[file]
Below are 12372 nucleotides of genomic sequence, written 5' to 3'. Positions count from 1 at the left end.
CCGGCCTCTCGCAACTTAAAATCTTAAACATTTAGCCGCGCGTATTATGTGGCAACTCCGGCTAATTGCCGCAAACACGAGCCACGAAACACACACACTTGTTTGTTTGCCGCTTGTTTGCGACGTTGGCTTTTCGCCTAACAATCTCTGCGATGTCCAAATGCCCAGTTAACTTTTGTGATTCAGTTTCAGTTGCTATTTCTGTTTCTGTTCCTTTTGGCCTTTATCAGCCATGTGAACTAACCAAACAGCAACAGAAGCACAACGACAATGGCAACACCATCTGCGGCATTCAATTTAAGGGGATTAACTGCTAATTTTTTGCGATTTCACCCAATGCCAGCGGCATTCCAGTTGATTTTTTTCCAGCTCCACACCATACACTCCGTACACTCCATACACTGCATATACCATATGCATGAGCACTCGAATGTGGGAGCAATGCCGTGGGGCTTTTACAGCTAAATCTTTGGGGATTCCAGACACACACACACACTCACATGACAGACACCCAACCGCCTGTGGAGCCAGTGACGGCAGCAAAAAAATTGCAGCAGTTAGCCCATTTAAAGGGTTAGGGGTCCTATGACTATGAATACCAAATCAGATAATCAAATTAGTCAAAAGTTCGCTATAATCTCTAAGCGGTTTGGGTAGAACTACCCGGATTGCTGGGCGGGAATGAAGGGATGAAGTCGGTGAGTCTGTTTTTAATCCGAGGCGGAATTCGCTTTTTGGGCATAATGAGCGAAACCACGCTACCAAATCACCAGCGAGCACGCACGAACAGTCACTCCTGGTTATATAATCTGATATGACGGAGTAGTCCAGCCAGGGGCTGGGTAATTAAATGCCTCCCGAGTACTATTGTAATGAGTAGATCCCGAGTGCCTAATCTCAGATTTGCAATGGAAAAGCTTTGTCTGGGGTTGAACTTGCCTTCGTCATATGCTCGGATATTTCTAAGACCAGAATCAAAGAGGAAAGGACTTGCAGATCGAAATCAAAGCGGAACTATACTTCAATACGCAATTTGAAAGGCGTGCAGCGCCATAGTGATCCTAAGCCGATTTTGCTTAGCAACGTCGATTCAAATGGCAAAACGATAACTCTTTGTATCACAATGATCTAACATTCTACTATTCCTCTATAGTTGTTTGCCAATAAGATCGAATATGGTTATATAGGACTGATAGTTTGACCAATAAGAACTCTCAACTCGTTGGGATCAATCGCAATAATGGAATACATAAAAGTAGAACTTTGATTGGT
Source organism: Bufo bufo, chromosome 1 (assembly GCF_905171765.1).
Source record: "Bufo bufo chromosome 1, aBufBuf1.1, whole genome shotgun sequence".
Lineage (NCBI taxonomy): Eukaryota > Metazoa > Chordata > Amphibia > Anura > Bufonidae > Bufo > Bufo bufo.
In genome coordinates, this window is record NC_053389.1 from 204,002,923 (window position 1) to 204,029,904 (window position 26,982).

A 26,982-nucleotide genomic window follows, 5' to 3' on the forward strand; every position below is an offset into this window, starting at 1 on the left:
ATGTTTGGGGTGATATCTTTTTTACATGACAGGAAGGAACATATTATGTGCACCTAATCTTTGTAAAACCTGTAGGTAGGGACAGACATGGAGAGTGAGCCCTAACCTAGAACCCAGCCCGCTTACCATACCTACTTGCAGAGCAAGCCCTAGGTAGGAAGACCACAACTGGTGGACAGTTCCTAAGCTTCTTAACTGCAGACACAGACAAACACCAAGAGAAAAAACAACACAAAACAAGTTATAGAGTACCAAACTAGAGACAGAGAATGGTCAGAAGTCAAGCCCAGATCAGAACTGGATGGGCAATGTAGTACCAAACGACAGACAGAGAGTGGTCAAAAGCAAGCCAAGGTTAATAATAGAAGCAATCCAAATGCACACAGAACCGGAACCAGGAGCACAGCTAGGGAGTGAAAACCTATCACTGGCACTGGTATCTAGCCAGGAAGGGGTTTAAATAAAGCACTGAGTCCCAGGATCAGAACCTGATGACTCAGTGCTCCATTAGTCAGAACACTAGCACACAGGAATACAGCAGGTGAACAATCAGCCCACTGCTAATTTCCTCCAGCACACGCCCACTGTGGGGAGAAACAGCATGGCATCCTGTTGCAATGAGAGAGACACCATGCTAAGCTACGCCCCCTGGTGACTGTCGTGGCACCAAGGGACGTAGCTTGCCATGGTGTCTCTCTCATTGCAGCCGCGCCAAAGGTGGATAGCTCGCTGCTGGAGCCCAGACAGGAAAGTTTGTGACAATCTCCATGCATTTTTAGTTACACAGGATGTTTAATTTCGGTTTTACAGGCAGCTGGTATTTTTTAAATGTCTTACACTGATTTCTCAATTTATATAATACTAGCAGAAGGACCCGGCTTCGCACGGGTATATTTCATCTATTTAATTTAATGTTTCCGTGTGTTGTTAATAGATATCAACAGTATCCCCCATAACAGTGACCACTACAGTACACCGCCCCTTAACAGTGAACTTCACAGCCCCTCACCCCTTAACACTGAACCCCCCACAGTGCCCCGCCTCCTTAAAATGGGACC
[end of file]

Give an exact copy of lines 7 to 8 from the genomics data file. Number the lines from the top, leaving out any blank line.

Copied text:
A 26,982-nucleotide genomic window follows, 5' to 3' on the forward strand; every position below is an offset into this window, starting at 1 on the left:
ATGTTTGGGGTGATATCTTTTTTACATGACAGGAAGGAACATATTATGTGCACCTAATCTTTGTAAAACCTGTAGGTAGGGACAGACATGGAGAGTGAGCCCTAACCTAGAACCCAGCCCGCTTACCATACCTACTTGCAGAGCAAGCCCTAGGTAGGAAGACCACAACTGGTGGACAGTTCCTAAGCTTCTTAACTGCAGACACAGACAAACACCAAGAGAAAAAACAACACAAAACAAGTTATAGAGTACCAAACTAGAGACAGAGAATGGTCAGAAGTCAAGCCCAGATCAGAACTGGATGGGCAATGTAGTACCAAACGACAGACAGAGAGTGGTCAAAAGCAAGCCAAGGTTAATAATAGAAGCAATCCAAATGCACACAGAACCGGAACCAGGAGCACAGCTAGGGAGTGAAAACCTATCACTGGCACTGGTATCTAGCCAGGAAGGGGTTTAAATAAAGCACTGAGTCCCAGGATCAGAACCTGATGACTCAGTGCTCCATTAGTCAGAACACTAGCACACAGGAATACAGCAGGTGAACAATCAGCCCACTGCTAATTTCCTCCAGCACACGCCCACTGTGGGGAGAAACAGCATGGCATCCTGTTGCAATGAGAGAGACACCATGCTAAGCTACGCCCCCTGGTGACTGTCGTGGCACCAAGGGACGTAGCTTGCCATGGTGTCTCTCTCATTGCAGCCGCGCCAAAGGTGGATAGCTCGCTGCTGGAGCCCAGACAGGAAAGTTTGTGACAATCTCCATGCATTTTTAGTTACACAGGATGTTTAATTTCGGTTTTACAGGCAGCTGGTATTTTTTAAATGTCTTACACTGATTTCTCAATTTATATAATACTAGCAGAAGGACCCGGCTTCGCACGGGTATATTTCATCTATTTAATTTAATGTTTCCGTGTGTTGTTAATAGATATCAACAGTATCCCCCATAACAGTGACCACTACAGTACACCGCCCCTTAACAGTGAACTTCACAGCCCCTCACCCCTTAACACTGAACCCCCCACAGTGCCCCGCCTCCTTAAAATGGGACC